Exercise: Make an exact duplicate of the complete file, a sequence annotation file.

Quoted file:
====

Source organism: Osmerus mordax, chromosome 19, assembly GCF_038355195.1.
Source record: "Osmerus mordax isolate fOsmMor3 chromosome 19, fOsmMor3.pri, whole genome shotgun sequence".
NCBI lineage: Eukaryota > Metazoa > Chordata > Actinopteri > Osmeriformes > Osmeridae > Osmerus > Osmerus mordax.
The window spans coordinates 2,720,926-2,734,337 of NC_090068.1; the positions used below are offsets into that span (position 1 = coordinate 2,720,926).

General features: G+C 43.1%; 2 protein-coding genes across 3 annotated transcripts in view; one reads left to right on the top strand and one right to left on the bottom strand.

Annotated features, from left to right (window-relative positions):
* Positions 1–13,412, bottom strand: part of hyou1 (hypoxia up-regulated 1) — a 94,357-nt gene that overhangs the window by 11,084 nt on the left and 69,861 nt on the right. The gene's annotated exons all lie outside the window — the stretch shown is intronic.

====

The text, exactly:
Source organism: Osmerus mordax, chromosome 19, assembly GCF_038355195.1.
Source record: "Osmerus mordax isolate fOsmMor3 chromosome 19, fOsmMor3.pri, whole genome shotgun sequence".
NCBI lineage: Eukaryota > Metazoa > Chordata > Actinopteri > Osmeriformes > Osmeridae > Osmerus > Osmerus mordax.
The window spans coordinates 2,720,926-2,734,337 of NC_090068.1; the positions used below are offsets into that span (position 1 = coordinate 2,720,926).

General features: G+C 43.1%; 2 protein-coding genes across 3 annotated transcripts in view; one reads left to right on the top strand and one right to left on the bottom strand.

Annotated features, from left to right (window-relative positions):
* Positions 1–13,412, bottom strand: part of hyou1 (hypoxia up-regulated 1) — a 94,357-nt gene that overhangs the window by 11,084 nt on the left and 69,861 nt on the right. The gene's annotated exons all lie outside the window — the stretch shown is intronic.